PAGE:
EDIT 10/14/2010: After speaking with Kuat about the length of the cable, Bill from Kuat points out, "If you moved it to the inside of the bike that will free up a few more inches and make locking two bikes easier. It will create the shortest route from point a to point b. You should be able to lock two bikes 99% of the time if you use the two short routes."
Assembly of the rack, while not difficult, can be slightly time consuming for a first timer. The payoff is big, though, so don't let this be a deterrant. Installation into the hitch, however, is really easy. Simply insert the rack into the hitch, line up the holes, insert the pin through the rack and secure the included lock on the other end. Next, tighten the installation knob on the front by hand until it's as tight as you can get it, and then use the 8mm hex wrench that is included to finish off the installation, taking the wobble out of the rack. It's a nice install, where most of the tightening isn't done underneath the bumper, which we appreciated.
For users who want to take the rack on and off every time they use it, we find it to be easier than other competing racks. One thing that left us scratching our heads over was the locking hitch pin was keyed differently than the integrated cable lock for the bikes. While it did include a handy bottle opener and 3 keys for each lock, we couldn't really figure out why these weren't keyed alike.
Lastly, is the Trail Doc bike repair stand. We find this to be a well-constructed tool that makes bike cleaning and lubing really easy for most applications, and a perfect solution for cabling and derailleur adjustments that need to be done in the field.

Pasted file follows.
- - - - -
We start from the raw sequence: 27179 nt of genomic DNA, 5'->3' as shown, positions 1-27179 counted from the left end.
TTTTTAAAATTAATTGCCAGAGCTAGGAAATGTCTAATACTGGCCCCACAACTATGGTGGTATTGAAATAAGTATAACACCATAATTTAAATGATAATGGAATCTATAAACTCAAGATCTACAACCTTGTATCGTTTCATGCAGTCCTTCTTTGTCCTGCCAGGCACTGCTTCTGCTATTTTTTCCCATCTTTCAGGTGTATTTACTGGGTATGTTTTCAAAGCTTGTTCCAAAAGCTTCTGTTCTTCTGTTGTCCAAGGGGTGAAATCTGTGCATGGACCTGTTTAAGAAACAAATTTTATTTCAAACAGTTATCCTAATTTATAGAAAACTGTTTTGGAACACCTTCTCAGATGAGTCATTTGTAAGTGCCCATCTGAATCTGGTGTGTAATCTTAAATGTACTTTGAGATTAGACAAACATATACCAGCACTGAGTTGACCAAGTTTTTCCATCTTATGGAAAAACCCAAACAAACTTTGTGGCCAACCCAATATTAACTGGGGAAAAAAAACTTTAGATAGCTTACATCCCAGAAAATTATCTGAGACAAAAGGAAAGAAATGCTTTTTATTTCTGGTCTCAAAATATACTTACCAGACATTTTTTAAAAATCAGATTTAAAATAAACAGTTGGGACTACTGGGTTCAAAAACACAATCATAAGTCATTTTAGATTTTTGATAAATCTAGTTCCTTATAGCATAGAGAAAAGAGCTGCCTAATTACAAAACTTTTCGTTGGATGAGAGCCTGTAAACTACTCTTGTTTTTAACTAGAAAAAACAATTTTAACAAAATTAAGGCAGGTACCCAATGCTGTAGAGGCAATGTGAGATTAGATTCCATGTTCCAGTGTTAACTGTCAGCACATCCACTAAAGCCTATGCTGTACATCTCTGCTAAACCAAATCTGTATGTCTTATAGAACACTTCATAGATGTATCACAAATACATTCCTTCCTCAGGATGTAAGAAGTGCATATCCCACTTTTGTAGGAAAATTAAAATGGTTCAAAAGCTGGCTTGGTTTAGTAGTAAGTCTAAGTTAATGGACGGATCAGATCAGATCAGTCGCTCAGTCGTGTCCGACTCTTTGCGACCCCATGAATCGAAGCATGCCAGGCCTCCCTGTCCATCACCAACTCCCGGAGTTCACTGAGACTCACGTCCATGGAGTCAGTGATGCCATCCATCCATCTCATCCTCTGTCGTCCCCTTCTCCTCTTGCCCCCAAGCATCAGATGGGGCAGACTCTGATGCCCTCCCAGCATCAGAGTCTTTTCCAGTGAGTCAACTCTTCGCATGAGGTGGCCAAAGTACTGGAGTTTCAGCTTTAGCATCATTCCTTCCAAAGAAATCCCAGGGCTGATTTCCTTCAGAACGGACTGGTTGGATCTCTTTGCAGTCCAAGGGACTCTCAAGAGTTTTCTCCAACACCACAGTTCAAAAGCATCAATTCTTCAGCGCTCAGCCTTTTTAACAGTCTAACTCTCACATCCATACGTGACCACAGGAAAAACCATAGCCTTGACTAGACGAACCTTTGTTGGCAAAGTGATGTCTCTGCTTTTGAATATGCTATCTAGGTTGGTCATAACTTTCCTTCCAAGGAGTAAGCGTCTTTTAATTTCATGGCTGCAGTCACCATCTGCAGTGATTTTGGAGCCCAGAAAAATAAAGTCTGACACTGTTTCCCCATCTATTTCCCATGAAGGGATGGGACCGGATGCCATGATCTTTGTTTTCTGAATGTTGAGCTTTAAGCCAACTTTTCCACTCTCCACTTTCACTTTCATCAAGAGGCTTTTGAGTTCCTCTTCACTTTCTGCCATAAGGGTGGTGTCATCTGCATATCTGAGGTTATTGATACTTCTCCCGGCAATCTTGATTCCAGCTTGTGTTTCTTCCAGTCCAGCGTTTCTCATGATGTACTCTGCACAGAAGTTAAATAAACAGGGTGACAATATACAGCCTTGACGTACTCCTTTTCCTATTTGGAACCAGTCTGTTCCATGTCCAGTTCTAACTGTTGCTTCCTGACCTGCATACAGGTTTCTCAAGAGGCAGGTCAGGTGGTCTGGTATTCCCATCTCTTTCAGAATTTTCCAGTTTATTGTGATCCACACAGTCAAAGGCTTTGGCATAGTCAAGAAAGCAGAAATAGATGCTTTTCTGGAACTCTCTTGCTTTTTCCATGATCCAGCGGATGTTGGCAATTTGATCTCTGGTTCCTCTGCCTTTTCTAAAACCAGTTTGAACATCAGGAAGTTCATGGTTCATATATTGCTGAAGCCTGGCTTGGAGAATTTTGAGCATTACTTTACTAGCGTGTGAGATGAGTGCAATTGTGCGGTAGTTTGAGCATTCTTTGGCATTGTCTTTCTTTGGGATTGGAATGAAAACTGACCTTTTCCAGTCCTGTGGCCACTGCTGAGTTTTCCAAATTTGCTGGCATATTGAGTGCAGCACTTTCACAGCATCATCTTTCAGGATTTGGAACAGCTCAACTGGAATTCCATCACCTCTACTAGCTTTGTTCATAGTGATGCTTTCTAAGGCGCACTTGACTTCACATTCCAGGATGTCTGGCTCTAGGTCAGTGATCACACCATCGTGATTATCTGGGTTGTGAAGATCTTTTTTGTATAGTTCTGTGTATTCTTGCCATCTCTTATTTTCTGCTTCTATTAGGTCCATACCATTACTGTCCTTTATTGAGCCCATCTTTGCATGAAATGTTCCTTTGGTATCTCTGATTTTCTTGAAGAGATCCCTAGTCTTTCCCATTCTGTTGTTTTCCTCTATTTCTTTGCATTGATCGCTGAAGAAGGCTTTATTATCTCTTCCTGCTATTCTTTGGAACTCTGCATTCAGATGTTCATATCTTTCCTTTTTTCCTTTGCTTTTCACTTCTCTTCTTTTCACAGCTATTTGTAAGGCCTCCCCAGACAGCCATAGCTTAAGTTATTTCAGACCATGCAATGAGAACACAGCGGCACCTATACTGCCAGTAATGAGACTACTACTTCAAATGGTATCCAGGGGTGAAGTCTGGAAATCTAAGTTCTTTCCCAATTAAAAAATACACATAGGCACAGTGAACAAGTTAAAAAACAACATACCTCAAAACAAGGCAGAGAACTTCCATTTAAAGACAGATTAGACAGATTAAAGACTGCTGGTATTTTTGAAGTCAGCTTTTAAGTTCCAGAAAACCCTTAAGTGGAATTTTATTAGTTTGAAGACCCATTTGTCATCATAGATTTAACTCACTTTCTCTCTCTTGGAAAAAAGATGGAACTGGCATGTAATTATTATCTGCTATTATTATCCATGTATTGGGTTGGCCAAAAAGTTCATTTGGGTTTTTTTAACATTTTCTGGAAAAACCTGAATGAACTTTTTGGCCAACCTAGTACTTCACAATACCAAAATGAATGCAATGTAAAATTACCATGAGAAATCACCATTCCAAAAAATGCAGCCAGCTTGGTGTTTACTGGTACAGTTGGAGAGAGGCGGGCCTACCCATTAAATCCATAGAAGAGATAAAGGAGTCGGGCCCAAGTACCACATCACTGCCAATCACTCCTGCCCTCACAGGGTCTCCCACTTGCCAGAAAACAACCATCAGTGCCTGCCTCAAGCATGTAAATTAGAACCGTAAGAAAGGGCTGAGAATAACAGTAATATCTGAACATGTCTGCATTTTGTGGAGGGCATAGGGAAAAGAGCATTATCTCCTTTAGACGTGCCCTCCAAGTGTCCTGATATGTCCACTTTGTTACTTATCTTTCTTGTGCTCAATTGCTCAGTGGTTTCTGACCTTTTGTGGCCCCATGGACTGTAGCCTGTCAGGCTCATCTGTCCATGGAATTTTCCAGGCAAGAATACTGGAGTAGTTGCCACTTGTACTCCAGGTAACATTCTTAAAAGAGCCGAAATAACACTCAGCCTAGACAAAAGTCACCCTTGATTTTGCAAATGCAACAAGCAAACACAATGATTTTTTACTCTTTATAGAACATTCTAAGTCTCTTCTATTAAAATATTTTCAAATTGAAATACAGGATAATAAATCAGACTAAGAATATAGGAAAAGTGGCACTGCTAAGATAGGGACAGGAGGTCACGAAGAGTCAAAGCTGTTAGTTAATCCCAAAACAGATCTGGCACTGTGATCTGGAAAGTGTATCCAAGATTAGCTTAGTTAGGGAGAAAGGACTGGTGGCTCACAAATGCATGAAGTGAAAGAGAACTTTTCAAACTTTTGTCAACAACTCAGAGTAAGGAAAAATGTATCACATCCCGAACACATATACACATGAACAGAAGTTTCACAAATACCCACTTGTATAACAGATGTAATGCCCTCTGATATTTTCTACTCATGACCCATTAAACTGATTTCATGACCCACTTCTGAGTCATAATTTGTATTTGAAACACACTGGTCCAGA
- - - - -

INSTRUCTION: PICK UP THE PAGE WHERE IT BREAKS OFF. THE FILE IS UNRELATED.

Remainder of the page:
One quirk we found is that you can lift the Trail Doc right out of it's sleeve if you pull up too high. While not a big deal, it can lead to theft, and the users we have talked with pull the trail doc out of the slot and store it in their vehicle when worried about this. Overall, though, the Trail Doc is a top-shelf accessory for any bike rack, and is sold separately to adapt to the Thule T2, Kuat Sherpa, and the Yakima Holdup.
Unlike it's cousin, the Kuat Sherpa, the Kuat NV is capable of carrying 4 bikes, with the Kuat NV 2 bike add-on, which was launched in the late summer of 2010. Turning the NV into a 4 bike rack is especially nice for growing families, since the NV works on all types of bikes, including kids bikes with the included 20" wheel adapters.
Overall, the NV from Kuat gets 4.5 out of 5 stars from the crew at Cracks & Racks. We feel it is a refreshing design with premium features and really nice, solid construction. Simplicity is better in our book, and this rack excels at making complicated features perform easily. A slightly longer cable lock would probably have given it 5 stars, though this was only a minor detail. The Kuat NV bike rack - List Price $499.00, Sold for $475.00